Java 7 language features with Android

The question:

Just wondering if anyone has tried using new Java 7 language features with Android?
I know that Android reads the bytecode that Java spits out and turns it to dex. So I guess my question is can it understand the bytecode of Java 7?

The Solutions:

Below are the methods you can try. The first solution is probably the best. Try others if the first one doesn’t work. Senior developers aren’t just copying/pasting – they read the methods carefully & apply them wisely to each case.

Method 1

If you are using Android Studio, the Java 7 language should be enabled automatically without any patches. Try-with-resource requires API Level 19+, and NIO 2.0 stuff are missing.

If you can’t use Java 7 features, see @Nuno‘s answer on how to edit your build.gradle.

The following is for historical interest only.

A small part of Java 7 can certainly be used with Android (note: I have only tested on 4.1).

First of all, you could not use Eclipse’s ADT because it is hard-coded that only Java compiler 1.5 and 1.6 are compliant. You could recompile ADT but I find there is no simple way to do that aside from recompiling the whole Android together.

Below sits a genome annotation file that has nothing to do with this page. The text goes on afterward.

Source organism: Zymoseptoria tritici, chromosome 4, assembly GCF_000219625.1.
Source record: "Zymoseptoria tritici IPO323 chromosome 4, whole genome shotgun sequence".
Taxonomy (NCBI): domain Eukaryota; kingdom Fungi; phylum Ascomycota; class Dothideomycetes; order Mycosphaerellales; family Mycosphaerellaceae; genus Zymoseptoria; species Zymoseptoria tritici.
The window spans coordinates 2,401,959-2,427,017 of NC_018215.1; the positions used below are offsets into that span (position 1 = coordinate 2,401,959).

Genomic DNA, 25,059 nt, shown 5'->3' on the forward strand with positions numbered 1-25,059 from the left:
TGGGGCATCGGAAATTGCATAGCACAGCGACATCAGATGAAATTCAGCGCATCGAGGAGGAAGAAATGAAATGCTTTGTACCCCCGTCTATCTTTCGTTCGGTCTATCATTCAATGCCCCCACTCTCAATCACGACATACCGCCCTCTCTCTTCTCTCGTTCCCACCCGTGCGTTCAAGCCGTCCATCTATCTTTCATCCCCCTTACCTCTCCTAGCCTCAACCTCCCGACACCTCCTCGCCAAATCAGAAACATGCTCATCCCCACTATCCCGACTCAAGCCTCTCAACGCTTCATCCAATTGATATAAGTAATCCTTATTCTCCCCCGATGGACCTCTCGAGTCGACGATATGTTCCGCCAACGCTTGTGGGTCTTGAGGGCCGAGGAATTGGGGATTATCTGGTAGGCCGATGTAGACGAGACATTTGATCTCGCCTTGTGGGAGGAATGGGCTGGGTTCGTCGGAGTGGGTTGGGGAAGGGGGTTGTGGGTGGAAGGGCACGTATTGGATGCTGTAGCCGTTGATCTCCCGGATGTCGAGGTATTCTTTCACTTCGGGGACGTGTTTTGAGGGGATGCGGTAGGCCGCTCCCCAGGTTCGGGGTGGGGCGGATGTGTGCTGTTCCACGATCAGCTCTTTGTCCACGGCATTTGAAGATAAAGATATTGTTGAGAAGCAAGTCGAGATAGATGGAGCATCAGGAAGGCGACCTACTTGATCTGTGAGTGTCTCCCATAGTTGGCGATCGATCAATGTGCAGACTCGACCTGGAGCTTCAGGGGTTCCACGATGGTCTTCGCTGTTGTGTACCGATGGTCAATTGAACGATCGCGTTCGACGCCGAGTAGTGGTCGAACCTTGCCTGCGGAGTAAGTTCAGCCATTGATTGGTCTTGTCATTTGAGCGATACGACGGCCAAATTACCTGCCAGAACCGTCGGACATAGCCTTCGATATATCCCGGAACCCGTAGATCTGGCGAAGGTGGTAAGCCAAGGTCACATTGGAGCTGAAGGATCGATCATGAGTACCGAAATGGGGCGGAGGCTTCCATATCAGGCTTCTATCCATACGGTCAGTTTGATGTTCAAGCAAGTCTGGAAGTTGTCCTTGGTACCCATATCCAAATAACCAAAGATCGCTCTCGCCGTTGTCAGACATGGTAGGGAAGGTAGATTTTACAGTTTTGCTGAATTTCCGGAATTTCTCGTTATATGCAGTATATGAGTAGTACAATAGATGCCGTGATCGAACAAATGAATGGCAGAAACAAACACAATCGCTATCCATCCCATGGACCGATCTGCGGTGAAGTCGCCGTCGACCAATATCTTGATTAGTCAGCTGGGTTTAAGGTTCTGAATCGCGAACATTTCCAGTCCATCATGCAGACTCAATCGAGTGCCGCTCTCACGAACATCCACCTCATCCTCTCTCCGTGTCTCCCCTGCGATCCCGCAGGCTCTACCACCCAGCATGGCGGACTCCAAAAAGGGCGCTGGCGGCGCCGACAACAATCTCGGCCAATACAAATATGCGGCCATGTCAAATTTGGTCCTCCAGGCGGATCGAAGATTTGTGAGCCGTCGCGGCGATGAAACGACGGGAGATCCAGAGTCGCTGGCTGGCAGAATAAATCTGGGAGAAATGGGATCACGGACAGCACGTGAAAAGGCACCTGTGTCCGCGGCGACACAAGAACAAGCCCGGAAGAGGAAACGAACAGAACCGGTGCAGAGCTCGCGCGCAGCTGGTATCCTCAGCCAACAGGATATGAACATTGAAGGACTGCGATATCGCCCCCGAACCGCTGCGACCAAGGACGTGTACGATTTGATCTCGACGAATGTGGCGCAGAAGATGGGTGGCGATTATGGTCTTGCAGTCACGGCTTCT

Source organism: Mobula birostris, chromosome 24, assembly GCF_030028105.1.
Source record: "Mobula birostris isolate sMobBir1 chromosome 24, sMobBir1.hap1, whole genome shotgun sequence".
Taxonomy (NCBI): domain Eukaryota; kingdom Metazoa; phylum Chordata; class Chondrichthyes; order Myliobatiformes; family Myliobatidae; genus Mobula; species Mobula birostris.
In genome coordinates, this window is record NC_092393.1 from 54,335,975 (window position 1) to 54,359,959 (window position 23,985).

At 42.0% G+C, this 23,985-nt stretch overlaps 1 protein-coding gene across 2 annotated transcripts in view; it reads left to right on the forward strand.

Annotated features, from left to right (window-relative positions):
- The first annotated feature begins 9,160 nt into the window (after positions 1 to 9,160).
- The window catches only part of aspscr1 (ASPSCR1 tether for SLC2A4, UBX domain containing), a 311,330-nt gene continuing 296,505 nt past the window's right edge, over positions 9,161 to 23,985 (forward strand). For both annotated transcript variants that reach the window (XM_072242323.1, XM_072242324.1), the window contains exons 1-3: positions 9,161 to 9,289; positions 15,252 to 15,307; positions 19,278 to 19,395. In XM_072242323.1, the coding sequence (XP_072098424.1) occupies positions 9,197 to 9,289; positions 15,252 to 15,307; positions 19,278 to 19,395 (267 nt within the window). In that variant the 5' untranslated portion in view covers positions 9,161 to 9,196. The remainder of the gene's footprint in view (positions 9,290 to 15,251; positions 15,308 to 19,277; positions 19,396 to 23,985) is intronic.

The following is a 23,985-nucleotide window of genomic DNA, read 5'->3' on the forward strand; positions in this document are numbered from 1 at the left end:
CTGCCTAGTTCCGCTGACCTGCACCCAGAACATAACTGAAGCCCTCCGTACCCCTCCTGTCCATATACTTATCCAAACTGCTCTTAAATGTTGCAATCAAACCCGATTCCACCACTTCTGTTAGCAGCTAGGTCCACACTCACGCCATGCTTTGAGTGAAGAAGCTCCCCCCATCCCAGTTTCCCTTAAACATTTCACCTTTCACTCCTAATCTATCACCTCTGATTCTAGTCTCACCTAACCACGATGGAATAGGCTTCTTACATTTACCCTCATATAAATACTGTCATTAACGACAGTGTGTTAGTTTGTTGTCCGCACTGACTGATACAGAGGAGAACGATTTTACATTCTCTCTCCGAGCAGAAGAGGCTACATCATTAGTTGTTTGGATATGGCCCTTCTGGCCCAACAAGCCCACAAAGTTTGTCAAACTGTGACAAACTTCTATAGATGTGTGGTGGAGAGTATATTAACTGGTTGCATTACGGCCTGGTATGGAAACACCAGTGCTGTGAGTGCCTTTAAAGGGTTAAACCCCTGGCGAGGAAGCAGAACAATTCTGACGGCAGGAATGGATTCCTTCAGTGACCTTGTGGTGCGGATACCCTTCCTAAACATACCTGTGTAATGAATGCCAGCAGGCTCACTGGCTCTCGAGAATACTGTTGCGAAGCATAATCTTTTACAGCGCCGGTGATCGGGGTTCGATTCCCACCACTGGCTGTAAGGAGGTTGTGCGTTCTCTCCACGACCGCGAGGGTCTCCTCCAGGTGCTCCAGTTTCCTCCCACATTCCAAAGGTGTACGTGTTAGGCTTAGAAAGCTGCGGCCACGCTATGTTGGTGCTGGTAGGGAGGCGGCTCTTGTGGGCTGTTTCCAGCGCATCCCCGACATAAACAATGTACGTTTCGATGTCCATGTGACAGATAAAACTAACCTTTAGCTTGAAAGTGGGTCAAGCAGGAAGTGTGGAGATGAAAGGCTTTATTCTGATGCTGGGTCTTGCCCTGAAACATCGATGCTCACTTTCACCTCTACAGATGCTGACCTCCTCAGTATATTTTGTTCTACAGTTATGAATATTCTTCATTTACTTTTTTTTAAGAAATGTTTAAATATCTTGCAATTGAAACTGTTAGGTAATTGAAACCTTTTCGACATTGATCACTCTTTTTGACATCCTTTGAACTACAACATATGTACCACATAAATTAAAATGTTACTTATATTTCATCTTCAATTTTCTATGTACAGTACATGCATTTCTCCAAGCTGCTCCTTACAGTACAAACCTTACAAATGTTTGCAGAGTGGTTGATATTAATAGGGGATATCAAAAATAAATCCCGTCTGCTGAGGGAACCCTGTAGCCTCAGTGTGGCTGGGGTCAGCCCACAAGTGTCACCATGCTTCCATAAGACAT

But you don’t need to use Eclipse. For instance, Android Studio 0.3.2, IntelliJ IDEA CE and other javac-based IDEs supports compiling to Android and you could set the compliance even up to Java 8 with:

  • File → Project Structure → Modules → (pick the module at the 2nd pane) → Language level → (choose “7.0 – Diamonds, ARM, multi-catch, etc.”)

Enabling Java 7 on IntelliJ

This only allows Java 7 language features, and you can hardly benefit from anything since a half of improvement also comes from the library. Features you could use are those which do not depend on the library:

  • Diamond operator (<>)
  • String switch
  • Multiple-catch (catch (Exc1 | Exc2 e))
  • Underscore in number literals (1_234_567)
  • Binary literals (0b1110111)

And these features cannot be used yet:

  • The try-with-resources statement — because it requires the non-existing interface “java.lang.AutoCloseable” (this can be used publicly in 4.4+)
  • The @SafeVarargs annotation — because “java.lang.SafeVarargs” does not exist

… “yet” 🙂 It turns out that, although Android’s library is targeting for 1.6, the Android source does contain interfaces like AutoCloseable and traditional interfaces like Closeable does inherit from AutoCloseable (SafeVarargs is really missing, though). We could confirm its existence via reflection. They are hidden simply because the Javadoc has the @hide tag, which caused the “android.jar” not to include them.